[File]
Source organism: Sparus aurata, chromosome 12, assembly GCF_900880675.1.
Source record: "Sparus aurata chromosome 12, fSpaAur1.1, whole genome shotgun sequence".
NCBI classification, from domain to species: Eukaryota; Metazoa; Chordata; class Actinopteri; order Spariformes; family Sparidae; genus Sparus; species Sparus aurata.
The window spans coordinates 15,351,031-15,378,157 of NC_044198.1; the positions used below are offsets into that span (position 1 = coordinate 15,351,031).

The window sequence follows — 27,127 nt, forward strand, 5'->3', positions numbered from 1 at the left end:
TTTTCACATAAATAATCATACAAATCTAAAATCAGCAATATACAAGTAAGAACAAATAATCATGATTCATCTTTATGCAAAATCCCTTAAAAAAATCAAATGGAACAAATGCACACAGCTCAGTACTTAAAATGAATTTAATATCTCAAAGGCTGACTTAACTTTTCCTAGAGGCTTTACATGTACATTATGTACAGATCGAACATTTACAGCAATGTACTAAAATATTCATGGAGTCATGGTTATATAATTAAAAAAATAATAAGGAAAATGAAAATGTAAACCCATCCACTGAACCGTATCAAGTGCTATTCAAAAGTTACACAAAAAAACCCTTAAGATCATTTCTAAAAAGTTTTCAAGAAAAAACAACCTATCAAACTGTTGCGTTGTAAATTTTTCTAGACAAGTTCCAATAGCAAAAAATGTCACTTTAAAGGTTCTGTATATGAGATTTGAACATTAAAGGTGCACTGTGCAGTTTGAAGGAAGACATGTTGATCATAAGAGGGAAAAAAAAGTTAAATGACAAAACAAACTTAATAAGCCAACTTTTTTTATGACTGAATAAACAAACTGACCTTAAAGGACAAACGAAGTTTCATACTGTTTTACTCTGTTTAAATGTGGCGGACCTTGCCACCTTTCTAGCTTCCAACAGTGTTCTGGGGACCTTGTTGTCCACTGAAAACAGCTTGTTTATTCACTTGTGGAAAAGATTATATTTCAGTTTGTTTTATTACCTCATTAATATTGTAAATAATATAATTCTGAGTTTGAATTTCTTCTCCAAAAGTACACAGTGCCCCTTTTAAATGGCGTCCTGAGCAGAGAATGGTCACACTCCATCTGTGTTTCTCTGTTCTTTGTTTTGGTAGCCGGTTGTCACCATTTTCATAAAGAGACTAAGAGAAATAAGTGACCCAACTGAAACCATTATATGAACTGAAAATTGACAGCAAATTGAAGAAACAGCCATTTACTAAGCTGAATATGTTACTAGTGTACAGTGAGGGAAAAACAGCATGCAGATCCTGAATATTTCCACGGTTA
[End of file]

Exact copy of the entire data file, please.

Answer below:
Source organism: Sparus aurata, chromosome 12, assembly GCF_900880675.1.
Source record: "Sparus aurata chromosome 12, fSpaAur1.1, whole genome shotgun sequence".
NCBI classification, from domain to species: Eukaryota; Metazoa; Chordata; class Actinopteri; order Spariformes; family Sparidae; genus Sparus; species Sparus aurata.
The window spans coordinates 15,351,031-15,378,157 of NC_044198.1; the positions used below are offsets into that span (position 1 = coordinate 15,351,031).

The window sequence follows — 27,127 nt, forward strand, 5'->3', positions numbered from 1 at the left end:
TTTTCACATAAATAATCATACAAATCTAAAATCAGCAATATACAAGTAAGAACAAATAATCATGATTCATCTTTATGCAAAATCCCTTAAAAAAATCAAATGGAACAAATGCACACAGCTCAGTACTTAAAATGAATTTAATATCTCAAAGGCTGACTTAACTTTTCCTAGAGGCTTTACATGTACATTATGTACAGATCGAACATTTACAGCAATGTACTAAAATATTCATGGAGTCATGGTTATATAATTAAAAAAATAATAAGGAAAATGAAAATGTAAACCCATCCACTGAACCGTATCAAGTGCTATTCAAAAGTTACACAAAAAAACCCTTAAGATCATTTCTAAAAAGTTTTCAAGAAAAAACAACCTATCAAACTGTTGCGTTGTAAATTTTTCTAGACAAGTTCCAATAGCAAAAAATGTCACTTTAAAGGTTCTGTATATGAGATTTGAACATTAAAGGTGCACTGTGCAGTTTGAAGGAAGACATGTTGATCATAAGAGGGAAAAAAAAGTTAAATGACAAAACAAACTTAATAAGCCAACTTTTTTTATGACTGAATAAACAAACTGACCTTAAAGGACAAACGAAGTTTCATACTGTTTTACTCTGTTTAAATGTGGCGGACCTTGCCACCTTTCTAGCTTCCAACAGTGTTCTGGGGACCTTGTTGTCCACTGAAAACAGCTTGTTTATTCACTTGTGGAAAAGATTATATTTCAGTTTGTTTTATTACCTCATTAATATTGTAAATAATATAATTCTGAGTTTGAATTTCTTCTCCAAAAGTACACAGTGCCCCTTTTAAATGGCGTCCTGAGCAGAGAATGGTCACACTCCATCTGTGTTTCTCTGTTCTTTGTTTTGGTAGCCGGTTGTCACCATTTTCATAAAGAGACTAAGAGAAATAAGTGACCCAACTGAAACCATTATATGAACTGAAAATTGACAGCAAATTGAAGAAACAGCCATTTACTAAGCTGAATATGTTACTAGTGTACAGTGAGGGAAAAACAGCATGCAGATCCTGAATATTTCCACGGTTA